What is a Cased Drilled Shaft?

Cased Drilled Shafts are required when ground conditions are so unstable that drilled holes cannot safely be stabilized with drilling slurry or where loss of ground must be controlled. Casing can be temporary or permanent steel pipe which provides a 100% stable excavation for the full length of the drilled shaft. Casings can be installed by high capacity impact or vibratory hammers when noise and vibration are of no concern environmentally or to surrounding structures. In all other cases the use of oscillator or rotator machines are the only remaining option.

This technology is the only proven method to drill large diameter shafts in caving conditions, such as loose sands and gravelly soil with cobbles and boulders. Boulders several feet in diameter can be removed safely by the use of specialty grab tools without major interruption to the excavation process. Since only water is used for drilling, environmental concerns are minimized or totally eliminated using this technique.

The Oscillator/Rotator method provides a superior method for drilled shaft construction with high quality ensuring an uninterrupted construction schedule through the elimination of anomalies.

This technology incorporates high torque drill rigs and/or casing Oscillators & Rotators to advance heavy wall steel casing into the ground concurrent with the excavation without any vibration or ground loss. Either permanent steel casings or sectional temporary (removable) casings can be installed over a specified depth or the full length of the drilled shaft.

Temporary drill casings are installed in segments of typically 10 to 25 feet and joined with a double wall bolted connector, providing a flush outside diameter of the casing. Carbon teeth on the casing tip allow for greater installation depth and enable the advancement through obstructions as well as penetration into rock.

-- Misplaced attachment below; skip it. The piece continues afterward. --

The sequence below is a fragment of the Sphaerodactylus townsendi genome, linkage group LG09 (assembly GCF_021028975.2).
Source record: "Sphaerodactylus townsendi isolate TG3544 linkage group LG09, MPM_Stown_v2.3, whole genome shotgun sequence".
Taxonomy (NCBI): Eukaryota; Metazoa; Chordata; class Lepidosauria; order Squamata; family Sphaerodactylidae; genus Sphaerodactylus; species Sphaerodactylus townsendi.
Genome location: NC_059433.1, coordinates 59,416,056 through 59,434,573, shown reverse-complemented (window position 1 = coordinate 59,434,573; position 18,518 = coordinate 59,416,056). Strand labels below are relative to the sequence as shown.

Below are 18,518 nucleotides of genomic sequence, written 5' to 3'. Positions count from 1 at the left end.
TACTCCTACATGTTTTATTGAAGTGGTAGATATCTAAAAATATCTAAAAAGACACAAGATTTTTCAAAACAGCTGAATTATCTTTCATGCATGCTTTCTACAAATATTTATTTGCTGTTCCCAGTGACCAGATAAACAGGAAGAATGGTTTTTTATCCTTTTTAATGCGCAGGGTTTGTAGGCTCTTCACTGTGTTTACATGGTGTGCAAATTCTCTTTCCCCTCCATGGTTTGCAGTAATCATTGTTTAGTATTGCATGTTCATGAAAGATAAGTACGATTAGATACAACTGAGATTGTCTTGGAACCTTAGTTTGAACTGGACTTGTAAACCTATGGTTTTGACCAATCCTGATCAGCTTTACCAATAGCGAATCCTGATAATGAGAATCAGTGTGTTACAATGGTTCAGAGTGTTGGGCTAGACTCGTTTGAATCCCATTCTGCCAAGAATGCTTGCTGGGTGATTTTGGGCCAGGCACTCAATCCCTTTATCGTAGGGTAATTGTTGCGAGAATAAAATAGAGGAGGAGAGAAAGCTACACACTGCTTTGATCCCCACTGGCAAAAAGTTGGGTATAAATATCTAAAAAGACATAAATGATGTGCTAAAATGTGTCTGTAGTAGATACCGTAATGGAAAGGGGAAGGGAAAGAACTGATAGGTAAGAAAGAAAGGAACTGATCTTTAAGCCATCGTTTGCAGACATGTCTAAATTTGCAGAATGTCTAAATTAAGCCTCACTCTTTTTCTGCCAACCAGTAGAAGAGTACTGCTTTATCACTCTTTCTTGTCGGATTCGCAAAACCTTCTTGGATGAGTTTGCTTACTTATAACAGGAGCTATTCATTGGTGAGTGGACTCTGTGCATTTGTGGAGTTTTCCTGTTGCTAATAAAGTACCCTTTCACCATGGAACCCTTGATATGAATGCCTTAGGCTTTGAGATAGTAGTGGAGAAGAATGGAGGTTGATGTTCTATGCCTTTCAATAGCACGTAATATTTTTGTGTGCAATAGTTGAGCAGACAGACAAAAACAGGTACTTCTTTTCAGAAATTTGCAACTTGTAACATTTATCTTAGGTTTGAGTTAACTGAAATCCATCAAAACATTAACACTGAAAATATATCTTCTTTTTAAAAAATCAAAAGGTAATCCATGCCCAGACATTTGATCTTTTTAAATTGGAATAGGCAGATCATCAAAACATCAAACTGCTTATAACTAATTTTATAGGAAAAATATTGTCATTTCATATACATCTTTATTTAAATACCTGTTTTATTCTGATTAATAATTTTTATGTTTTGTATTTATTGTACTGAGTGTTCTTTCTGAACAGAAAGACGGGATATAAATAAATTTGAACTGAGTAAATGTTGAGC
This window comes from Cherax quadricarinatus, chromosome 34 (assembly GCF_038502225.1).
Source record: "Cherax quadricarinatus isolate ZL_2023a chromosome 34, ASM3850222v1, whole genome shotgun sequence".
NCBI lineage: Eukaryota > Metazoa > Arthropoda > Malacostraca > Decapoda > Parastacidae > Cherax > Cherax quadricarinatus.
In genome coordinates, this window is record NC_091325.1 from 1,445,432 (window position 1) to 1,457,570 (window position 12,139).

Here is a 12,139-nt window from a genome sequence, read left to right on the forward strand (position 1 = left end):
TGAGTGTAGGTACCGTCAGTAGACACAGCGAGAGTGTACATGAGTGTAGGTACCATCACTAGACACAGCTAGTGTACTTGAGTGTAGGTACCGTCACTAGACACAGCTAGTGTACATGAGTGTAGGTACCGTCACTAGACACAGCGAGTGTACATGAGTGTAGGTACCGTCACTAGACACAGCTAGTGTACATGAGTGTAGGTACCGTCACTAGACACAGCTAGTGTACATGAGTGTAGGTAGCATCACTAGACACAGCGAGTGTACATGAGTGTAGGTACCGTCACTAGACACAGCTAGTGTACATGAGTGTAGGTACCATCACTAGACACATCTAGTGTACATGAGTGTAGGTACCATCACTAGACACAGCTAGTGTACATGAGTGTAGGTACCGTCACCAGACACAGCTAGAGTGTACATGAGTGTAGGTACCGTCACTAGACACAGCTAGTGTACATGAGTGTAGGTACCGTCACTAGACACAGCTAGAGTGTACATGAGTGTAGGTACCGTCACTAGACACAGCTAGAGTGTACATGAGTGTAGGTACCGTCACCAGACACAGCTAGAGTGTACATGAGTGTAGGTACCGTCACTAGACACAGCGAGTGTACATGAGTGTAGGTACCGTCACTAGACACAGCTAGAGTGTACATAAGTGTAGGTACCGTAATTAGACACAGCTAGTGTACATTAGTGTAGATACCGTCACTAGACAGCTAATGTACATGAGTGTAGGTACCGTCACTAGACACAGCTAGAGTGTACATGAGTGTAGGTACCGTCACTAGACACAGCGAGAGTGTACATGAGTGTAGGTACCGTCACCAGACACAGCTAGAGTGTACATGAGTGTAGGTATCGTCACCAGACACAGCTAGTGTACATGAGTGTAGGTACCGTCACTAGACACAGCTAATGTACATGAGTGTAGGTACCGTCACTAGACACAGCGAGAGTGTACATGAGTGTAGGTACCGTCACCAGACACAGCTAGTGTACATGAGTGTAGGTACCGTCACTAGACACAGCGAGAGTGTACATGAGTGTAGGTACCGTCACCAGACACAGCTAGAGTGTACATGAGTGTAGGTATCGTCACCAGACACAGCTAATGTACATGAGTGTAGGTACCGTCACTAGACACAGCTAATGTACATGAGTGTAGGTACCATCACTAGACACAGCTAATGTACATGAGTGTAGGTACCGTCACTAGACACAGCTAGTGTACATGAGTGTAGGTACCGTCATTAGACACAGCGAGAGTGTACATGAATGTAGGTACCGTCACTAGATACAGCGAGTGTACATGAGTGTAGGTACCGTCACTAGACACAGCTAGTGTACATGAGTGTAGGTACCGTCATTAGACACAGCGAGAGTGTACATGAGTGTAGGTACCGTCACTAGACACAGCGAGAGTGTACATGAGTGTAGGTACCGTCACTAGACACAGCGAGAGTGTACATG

The soil is removed from inside the casing with a spherical grab, auger or drilling bucket, without disturbing or loosening the surrounding ground.

The temporary casing is removed while always maintaining the concrete tremie pipe within the casing and thus creating a positive concrete head of approximately 8 to 10 feet inside the casing.
The specific casing teeth pattern and the oscillating motion during the extraction of the casing will eliminate the potential for a smooth wall surface by creating a grooved pattern during casing removal. The fully cased shaft hence results in a greater soil-­to-concrete shear resistance compared with all the other installation methods. Using temporary casing in combination with self-consolidated concrete will enhance overall shaft quality and reduces the risk of shaft non-conformities while providing a more cost effective option than using permanent steel casings.

In combination with specialized rock drilling tools like Down-Hole-Hammers (DHH) or Air Core Barrels, the powerful rotary drill rigs of Malcolm’s nationwide equipment fleet can be used to tackle very difficult overburden soils as well as the hardest rock. On shore as well as off shore applications of this technique have been successfully executed by Malcolm in North and Central America.